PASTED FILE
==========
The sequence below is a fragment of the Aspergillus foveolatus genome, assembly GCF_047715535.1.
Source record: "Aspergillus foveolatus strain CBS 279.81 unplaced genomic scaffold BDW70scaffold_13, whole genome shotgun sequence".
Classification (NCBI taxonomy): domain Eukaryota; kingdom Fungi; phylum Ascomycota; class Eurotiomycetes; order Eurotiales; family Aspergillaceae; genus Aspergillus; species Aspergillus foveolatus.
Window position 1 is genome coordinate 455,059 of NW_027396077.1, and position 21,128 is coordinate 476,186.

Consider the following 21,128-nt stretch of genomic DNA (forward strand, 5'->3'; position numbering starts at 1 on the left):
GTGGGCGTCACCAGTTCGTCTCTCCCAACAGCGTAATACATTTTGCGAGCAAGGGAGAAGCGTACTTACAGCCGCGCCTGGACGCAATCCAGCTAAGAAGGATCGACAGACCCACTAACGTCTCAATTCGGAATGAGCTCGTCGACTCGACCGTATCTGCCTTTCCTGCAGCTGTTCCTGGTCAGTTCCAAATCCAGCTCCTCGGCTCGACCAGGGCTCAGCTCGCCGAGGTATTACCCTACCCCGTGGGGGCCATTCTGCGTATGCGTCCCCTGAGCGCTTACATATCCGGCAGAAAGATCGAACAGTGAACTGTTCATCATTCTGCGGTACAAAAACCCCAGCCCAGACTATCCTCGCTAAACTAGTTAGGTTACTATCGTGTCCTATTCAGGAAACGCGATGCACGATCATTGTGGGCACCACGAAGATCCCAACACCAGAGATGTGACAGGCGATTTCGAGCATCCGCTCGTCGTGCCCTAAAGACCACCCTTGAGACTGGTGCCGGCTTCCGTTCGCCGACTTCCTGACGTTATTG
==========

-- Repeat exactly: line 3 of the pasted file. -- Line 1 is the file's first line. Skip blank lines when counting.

Classification (NCBI taxonomy): domain Eukaryota; kingdom Fungi; phylum Ascomycota; class Eurotiomycetes; order Eurotiales; family Aspergillaceae; genus Aspergillus; species Aspergillus foveolatus.